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Wild Wild Wild at heart

She's gorgeous and talented, but it is her feisty spirit and quick wits that have made Salma Hayek

25 July 1999 - Hollywood's most successful Latina actress flutters her tiny hands and shrieks with laughter. "If I wasn't an actress I'd be the president of Mexico," she says in her scratchy voice. "No question about it."Phew! Could Mexico cope with a slow-burning Latin spitfire, the hottest thing to come out of that country since the rest of the world discovered enchiladas and hot chilli peppers? With her scorching charisma and fast tongue, Hayek would have them revamp from third to first world overnight.

Hayek is now Hollywood's hottest Latina. We saw her in From Dusk 'Til Dawn, written by Quentin Tarantino, dancing naked on a table wrapped only in a large snake. She also got to sleep with Antonio Banderas in Roberto Rodriguez's Desperado, made Laurence Fishburne's blood rise in Fled, and had mother-in-law problems with Matthew Perry in Fools Rush In.

She's been busy, with two new films set for release soon: Dogma, the controversial Kevin (Clerks) Smith's comic celestial fantasy-horror, and the Mexican film of Gabriel Garcia Marquez's novel No One Writes to the Colonel in which her production company Tabasco Films was involved. Then there's the $102-million Will Smith hit Wild Wild West, which opened in South Africa this weekend.

"In Dogma I am a muse who asks God's permission to come to earth to become a famous writer," says Hayek, who turns 30 in September. "In No One Writes to the Colonel I have a tiny role as a girl who had a relationship with the late son of the colonel. In Wild Wild West I am a mysterious entertainer called Rita Escobar."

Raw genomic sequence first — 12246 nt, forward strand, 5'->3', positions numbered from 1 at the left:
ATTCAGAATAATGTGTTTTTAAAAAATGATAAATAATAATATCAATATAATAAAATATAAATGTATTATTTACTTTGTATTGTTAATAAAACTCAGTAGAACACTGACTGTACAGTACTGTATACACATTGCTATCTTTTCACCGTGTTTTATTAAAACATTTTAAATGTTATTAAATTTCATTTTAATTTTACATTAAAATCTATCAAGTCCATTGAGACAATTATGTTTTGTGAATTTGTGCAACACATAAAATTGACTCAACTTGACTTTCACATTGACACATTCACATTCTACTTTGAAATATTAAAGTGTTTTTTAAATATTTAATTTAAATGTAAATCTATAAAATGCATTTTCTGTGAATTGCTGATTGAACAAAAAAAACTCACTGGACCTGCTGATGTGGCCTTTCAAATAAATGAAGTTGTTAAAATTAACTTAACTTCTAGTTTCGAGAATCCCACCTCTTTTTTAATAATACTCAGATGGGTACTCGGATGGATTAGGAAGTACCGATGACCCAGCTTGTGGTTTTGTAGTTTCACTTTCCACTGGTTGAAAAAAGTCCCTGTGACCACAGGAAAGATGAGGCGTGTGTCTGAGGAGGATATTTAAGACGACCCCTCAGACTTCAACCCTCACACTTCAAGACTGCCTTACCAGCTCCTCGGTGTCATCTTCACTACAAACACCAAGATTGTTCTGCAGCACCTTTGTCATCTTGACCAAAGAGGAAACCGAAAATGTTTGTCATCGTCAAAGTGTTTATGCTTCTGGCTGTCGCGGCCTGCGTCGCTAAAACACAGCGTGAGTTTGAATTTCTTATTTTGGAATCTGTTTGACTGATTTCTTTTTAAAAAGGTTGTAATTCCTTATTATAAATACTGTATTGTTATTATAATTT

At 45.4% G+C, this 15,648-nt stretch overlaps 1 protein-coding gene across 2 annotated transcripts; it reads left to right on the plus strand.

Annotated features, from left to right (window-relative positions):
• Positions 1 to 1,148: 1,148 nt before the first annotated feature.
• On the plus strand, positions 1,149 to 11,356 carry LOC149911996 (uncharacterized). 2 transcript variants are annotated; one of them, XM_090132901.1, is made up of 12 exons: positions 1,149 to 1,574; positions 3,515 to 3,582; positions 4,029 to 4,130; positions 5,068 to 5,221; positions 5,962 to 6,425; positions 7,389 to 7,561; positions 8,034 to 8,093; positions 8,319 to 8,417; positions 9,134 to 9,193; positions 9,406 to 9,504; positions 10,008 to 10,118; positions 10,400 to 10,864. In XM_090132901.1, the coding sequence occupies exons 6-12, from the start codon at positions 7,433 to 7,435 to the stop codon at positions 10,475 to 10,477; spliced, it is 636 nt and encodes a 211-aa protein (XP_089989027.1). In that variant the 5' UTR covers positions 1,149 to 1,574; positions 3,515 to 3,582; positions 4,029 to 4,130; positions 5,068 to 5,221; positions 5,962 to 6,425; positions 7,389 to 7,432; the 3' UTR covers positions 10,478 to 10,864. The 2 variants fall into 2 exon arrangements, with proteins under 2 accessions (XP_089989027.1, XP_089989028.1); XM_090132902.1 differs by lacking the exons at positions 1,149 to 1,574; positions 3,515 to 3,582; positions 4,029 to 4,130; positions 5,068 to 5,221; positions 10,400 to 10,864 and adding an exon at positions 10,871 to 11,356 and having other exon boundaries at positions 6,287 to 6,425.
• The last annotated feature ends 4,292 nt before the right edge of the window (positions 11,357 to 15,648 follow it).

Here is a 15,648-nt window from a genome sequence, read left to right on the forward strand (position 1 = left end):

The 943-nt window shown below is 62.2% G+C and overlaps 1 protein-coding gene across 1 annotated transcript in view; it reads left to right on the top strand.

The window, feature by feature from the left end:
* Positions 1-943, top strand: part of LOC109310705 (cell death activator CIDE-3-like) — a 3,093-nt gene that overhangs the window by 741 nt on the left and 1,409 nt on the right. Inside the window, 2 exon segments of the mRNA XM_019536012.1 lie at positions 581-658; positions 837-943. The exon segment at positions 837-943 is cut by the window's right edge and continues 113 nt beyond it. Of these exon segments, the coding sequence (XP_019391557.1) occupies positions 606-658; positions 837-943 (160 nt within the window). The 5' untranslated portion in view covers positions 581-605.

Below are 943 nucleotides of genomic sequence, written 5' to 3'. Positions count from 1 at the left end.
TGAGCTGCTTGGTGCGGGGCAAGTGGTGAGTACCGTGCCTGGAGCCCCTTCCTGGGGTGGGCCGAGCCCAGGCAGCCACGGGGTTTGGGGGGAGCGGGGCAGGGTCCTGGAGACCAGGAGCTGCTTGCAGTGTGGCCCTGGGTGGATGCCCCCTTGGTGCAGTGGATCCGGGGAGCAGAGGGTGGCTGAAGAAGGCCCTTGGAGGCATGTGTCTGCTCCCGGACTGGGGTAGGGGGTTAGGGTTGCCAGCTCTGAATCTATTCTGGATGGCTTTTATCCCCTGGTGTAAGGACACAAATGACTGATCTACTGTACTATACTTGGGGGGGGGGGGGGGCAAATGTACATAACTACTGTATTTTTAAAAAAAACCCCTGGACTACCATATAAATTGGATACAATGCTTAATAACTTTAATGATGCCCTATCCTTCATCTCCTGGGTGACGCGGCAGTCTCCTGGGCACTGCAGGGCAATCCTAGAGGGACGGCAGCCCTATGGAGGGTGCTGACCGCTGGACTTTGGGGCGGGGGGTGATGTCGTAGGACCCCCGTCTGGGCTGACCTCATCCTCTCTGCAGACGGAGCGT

Wild Wild West, directed by Barry (Men in Black) Sonnenfeld, is set in America's Old West in 1869 and is based on a '60s TV western series starring Robert Conrad. Will Smith plays a retro-cool government agent cowboy, James West, with Kevin Kline as his sidekick, Artemus Gordon. They match wits and weapons with Dr Arliss Loveless (Kenneth Branagh), a brilliant inventor who, due to a botched scientific experiment, has lost the lower half of his body. Now half man, half machine, Loveless is seeking revenge on the world and plans to assassinate the US president. Along the way they meet a seductive entertainer (Hayek) with an agenda of her own.

"Wild Wild West was both easy and difficult to make because it's a movie about many things, not about the characters, but about the wild, wild West," she says. "My character is definitely out of her element and doesn't have a clue how she will manage this adventure. "Let's say she's a little naive. But hell, Kevin Kline's character has a crush on me. Can't be too bad!

"It's clear that Hayek doesn't take shit from anyone. She started life as a soap opera diva from Coatzacoalcos in Veracruz, Mexico and, after chipping away at Hollywood's white-bread face, seems to be getting a toe-hold on the high-rise of fame.

"I'm half Lebanese - my grandparents on my father's side are Lebanese," she says. "My father's an entrepreneur, my mother's a Mexican firebrand, and I wasn't born to be mild."

Apparently, when she was 12, Hayek told her father she'd go on strike and fail all her school work unless he sent her to school in the US. He sent her to a posh Catholic college in Texas, but she was thrown out - and that was not just for flunking chemistry.

"I was bad," recalls Hayek mischievously, a sort of young latin Lucille Ball, tiny, a lot of fun and fizzlingly attractive. Apparently dyslexic, she can talk the back leg off a Mexican ass.

Hayek left school at 16 and skipped university to start acting. Her first role was on stage in a Spanish play during which, it is said, lads in the audience were so enchanted by her they used to regularly storm the stage to save her during scenes in which the villain threatened her.

She became a regular on the day-time soaps and soon, in Latin America, everyone who watched TV hung on Hayek's every tantrum in Teresa, Mexico's most popular show.